- Subverted in a Team Fortress 2 comic focusing on Scout and Spy in Teufort's prison. The mayor delivers an apple pie with a file in it, but it's only a joke since the cell has six-inch thick Plexiglas instead of bars.
- In Awesomenauts, the icon for Vinnie and Spike's upgrade Chrome File (which increases the damage of Spike Dive) is a cake going through an x-ray machine with a file inside of it.
- In Lego City Undercover, Chase at one point encounters an old prison inmate named Blue who specializes in smuggling various items into the prison via giant cakes. He's even managed to get full-sized cars past security this way.
- In Bad Piggies, feeding the King Pig cakes causes him to belch out random points upgrades or power-ups, as well as some useless items, which include a file.
- In the Homestar Runner cartoon Strong Bad is in Jail, Strong Mad baked a cake with a jackhammer in it for Strong Bad and The Cheat. It ended up being unnecessary, since they were being held in a literal Cardboard Prison.
- In CollegeHumor's video "ShamWow Guy In Jail", Vince pitches various items to the other inmates. One of them is a cake slightly smaller than a football with a hacksaw hidden inside.
- Used by the Beagle Boys in DuckTales. Mrs. Beakly can't really pull it off, though.
- In Super DuckTales, when Scrooge gets arrested and thrown into jail, Mrs. Beakley smuggles in a grenade in a cake so that he can blow up the walls and get out. It...doesn't go to plan, and Huey, Dewey and Louie have to call on Gizmo Duck to break both Scrooge and Mrs. Beakley out.
- One particularly amusing variation has the cake itself be the tool. By now, the guards have gotten Genre Savvy to the Beagles using the trope and have an X-Ray machine installed. Surprisingly, it contains nothing but actual cake. However, the cake gives Burger Beagle a case of the hiccups so bad his brothers are able to use him as a jackhammer to dig out.
- Another amusing example is from the Five-Episode Pilot when "El Capitan" sends them a package of explosives disguised as chocolates. Burger, being the Big Eater of the group, thinks they are chocolates, and eats one, with rather unpleasant results. And even when they realize what they are, he asks for another later. Fortunately, they keep him from eating any more, and use them to escape.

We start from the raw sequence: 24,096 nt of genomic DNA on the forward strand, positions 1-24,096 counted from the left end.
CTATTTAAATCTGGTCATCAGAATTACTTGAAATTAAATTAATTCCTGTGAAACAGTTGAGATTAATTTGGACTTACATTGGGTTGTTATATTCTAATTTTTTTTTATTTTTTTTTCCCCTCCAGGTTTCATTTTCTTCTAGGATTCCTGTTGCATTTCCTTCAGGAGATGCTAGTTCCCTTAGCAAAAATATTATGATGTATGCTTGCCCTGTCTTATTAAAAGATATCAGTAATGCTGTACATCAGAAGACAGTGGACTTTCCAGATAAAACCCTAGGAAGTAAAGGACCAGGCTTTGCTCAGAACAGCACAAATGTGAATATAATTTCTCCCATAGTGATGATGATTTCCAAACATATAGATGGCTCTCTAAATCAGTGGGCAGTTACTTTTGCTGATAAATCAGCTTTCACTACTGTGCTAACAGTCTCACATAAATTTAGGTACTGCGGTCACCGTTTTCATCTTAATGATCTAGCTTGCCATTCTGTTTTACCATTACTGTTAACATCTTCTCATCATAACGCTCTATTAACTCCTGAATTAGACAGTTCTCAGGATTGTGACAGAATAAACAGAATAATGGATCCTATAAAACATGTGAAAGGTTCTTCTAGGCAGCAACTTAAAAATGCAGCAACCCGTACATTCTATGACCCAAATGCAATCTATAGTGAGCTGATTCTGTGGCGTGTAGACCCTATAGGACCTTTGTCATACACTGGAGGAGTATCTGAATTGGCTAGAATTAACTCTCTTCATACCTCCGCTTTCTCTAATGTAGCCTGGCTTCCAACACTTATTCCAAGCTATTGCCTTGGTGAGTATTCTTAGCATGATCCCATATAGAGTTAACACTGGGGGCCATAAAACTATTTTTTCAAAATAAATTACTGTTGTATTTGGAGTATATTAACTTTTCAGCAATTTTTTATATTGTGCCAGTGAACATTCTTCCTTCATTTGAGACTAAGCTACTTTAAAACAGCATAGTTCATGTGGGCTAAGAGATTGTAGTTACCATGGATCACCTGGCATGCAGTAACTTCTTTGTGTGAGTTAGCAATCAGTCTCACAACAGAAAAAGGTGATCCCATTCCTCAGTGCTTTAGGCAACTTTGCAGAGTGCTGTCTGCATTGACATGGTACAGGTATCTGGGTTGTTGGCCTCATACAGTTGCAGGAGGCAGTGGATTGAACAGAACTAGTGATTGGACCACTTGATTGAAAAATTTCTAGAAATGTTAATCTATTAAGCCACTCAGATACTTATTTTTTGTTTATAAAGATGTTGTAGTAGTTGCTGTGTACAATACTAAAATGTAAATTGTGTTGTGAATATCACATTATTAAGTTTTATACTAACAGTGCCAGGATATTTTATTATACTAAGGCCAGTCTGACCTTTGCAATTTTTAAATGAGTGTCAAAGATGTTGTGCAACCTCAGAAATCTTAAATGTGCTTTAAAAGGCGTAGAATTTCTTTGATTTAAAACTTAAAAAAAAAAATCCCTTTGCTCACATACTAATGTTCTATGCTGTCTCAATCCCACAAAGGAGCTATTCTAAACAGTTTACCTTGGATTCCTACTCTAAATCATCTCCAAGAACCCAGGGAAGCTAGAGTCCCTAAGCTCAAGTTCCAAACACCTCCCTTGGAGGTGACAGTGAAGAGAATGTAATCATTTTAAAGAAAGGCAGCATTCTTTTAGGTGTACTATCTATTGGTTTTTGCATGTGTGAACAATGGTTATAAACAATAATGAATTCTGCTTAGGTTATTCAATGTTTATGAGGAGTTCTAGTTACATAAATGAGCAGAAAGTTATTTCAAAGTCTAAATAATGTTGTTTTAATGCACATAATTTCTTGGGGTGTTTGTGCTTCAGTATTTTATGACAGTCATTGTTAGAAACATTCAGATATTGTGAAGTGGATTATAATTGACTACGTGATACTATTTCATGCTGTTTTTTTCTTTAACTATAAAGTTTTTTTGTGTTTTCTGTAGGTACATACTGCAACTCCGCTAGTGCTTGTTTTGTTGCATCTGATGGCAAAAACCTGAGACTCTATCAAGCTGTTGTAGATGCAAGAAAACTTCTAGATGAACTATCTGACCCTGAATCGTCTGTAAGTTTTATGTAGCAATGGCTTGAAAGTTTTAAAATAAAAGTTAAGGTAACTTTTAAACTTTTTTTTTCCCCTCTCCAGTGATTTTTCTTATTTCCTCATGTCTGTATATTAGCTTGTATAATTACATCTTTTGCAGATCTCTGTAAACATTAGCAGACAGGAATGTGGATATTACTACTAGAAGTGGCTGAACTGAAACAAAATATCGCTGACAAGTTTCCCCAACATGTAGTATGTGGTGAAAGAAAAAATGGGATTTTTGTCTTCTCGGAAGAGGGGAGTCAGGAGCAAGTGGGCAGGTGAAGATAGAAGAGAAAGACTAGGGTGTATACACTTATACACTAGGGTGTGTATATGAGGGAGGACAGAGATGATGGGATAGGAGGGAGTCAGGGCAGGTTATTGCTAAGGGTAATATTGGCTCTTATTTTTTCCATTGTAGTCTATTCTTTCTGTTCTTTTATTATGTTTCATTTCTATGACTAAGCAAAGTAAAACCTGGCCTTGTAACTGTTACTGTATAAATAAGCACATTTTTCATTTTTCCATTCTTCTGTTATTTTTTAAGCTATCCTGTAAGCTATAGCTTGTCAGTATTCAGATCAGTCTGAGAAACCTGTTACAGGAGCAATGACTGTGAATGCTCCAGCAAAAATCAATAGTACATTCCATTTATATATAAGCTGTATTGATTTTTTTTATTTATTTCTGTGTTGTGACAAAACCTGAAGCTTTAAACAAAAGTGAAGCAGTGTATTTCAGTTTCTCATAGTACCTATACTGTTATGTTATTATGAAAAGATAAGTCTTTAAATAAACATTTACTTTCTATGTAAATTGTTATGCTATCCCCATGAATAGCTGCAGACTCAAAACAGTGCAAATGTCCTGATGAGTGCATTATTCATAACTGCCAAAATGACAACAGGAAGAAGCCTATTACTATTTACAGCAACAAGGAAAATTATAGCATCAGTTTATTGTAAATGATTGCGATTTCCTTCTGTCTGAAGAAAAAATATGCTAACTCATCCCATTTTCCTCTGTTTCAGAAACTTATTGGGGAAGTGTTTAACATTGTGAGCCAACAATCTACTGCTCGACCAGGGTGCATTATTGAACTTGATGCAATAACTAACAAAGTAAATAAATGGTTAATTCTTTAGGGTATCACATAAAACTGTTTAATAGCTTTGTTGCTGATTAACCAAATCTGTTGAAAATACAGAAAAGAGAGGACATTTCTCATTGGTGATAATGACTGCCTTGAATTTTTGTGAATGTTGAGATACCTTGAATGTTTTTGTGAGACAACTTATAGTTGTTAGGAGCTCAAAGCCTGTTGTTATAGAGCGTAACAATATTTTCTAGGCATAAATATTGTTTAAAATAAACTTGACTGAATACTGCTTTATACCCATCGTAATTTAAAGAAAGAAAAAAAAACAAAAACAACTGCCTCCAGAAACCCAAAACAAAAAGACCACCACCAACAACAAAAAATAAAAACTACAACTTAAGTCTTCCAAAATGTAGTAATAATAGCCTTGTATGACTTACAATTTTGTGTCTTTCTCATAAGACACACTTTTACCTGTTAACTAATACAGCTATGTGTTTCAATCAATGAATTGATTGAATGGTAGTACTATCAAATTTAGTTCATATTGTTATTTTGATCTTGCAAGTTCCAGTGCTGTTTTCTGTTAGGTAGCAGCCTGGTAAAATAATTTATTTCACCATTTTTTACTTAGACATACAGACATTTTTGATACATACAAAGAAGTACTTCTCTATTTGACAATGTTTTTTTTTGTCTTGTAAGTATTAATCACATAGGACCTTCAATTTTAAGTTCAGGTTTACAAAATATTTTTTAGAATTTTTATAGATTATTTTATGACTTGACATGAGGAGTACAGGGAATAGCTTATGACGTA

- A House of Mouse cartoon has Mickey ask Goofy to do this after Mickey is locked in jail. The guard notices; and he and Goofy end up having a long discussion on how this wouldn't really work and what tools should have been used, ending with the guard concluding that the easiest way to escape would be to knock him out. The guard then proceeds to do so to himself.
- In The Venture Bros., Phantom Limb sends his regards to King Gorilla by baking a "Tarzan" into a cake.
- This trope is subverted in the Hanna-Barbera cartoon The Good, the Bad and Huckleberry Hound, when one of the Dalton Brothers is in jail and another one of the Daltons in a Paper-Thin Disguise comes to bring him a cake. Huck is smart enough to expect this trope and carefully inspects the cake, but can't find anything suspicious about it. As it turns out, the cake was just a distraction, and while Huck was busy trying to find a file that wasn't there, the disguised Dalton went over to the imprisoned one and just handed him a file through the bars.
- Darkwing Duck:
- Spoofed in an episode, where a criminal on a literal Planet of Hats is given a file (they eat metal) that has a cake inside, which he uses to incapacitate the guard.
- In another episode ("Adopt-A-Con"), Darkwing is thrown in Jail (Again), and Gos comes by with a cake..that has a chainsaw in it. It then keeps going, getting more random each time.
- Subverted in CatDog: A bunch of inmates receive a file, but Shriek uses it on her fingernails and then uses said fingernails to pick the lock.
- In Olive the Other Reindeer, Martini the penguin says that this was one of his jobs at the zoo.
- Subverted in Jackie Chan Adventures. When Valmont and some of his henchmen intentionally get themselves locked up to get access to the inside of a prison to unlock a hidden demon gate, Valmont tore apart at a cake delivered to the prison hoping for some means of escape, only to get apprehended by guards for his behavior. The cake was for the warden. But another package discreetly opened by his henchmen contained the Pan Ku Box used to open the demon gate.